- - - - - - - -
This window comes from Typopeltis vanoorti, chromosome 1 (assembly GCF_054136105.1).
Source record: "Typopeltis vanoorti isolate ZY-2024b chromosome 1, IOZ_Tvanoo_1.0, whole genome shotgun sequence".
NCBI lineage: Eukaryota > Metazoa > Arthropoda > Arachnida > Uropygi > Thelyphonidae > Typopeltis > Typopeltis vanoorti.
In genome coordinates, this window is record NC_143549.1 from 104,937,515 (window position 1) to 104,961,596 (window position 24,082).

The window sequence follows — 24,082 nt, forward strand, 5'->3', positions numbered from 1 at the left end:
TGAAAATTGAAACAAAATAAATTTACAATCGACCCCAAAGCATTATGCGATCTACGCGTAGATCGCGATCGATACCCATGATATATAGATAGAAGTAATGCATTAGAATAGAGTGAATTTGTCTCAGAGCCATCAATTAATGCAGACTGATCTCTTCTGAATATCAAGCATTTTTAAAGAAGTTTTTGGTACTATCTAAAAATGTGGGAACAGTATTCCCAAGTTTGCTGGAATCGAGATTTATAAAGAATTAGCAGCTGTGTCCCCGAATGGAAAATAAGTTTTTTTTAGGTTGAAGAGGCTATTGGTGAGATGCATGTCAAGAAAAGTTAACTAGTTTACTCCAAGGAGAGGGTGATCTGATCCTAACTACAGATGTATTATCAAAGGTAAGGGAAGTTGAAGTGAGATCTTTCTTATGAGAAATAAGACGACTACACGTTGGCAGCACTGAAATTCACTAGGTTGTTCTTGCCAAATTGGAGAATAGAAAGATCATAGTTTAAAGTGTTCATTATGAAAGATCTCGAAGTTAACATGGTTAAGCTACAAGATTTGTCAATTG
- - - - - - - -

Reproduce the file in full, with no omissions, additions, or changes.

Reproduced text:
This window comes from Typopeltis vanoorti, chromosome 1 (assembly GCF_054136105.1).
Source record: "Typopeltis vanoorti isolate ZY-2024b chromosome 1, IOZ_Tvanoo_1.0, whole genome shotgun sequence".
NCBI lineage: Eukaryota > Metazoa > Arthropoda > Arachnida > Uropygi > Thelyphonidae > Typopeltis > Typopeltis vanoorti.
In genome coordinates, this window is record NC_143549.1 from 104,937,515 (window position 1) to 104,961,596 (window position 24,082).

The window sequence follows — 24,082 nt, forward strand, 5'->3', positions numbered from 1 at the left end:
TGAAAATTGAAACAAAATAAATTTACAATCGACCCCAAAGCATTATGCGATCTACGCGTAGATCGCGATCGATACCCATGATATATAGATAGAAGTAATGCATTAGAATAGAGTGAATTTGTCTCAGAGCCATCAATTAATGCAGACTGATCTCTTCTGAATATCAAGCATTTTTAAAGAAGTTTTTGGTACTATCTAAAAATGTGGGAACAGTATTCCCAAGTTTGCTGGAATCGAGATTTATAAAGAATTAGCAGCTGTGTCCCCGAATGGAAAATAAGTTTTTTTTAGGTTGAAGAGGCTATTGGTGAGATGCATGTCAAGAAAAGTTAACTAGTTTACTCCAAGGAGAGGGTGATCTGATCCTAACTACAGATGTATTATCAAAGGTAAGGGAAGTTGAAGTGAGATCTTTCTTATGAGAAATAAGACGACTACACGTTGGCAGCACTGAAATTCACTAGGTTGTTCTTGCCAAATTGGAGAATAGAAAGATCATAGTTTAAAGTGTTCATTATGAAAGATCTCGAAGTTAACATGGTTAAGCTACAAGATTTGTCAATTG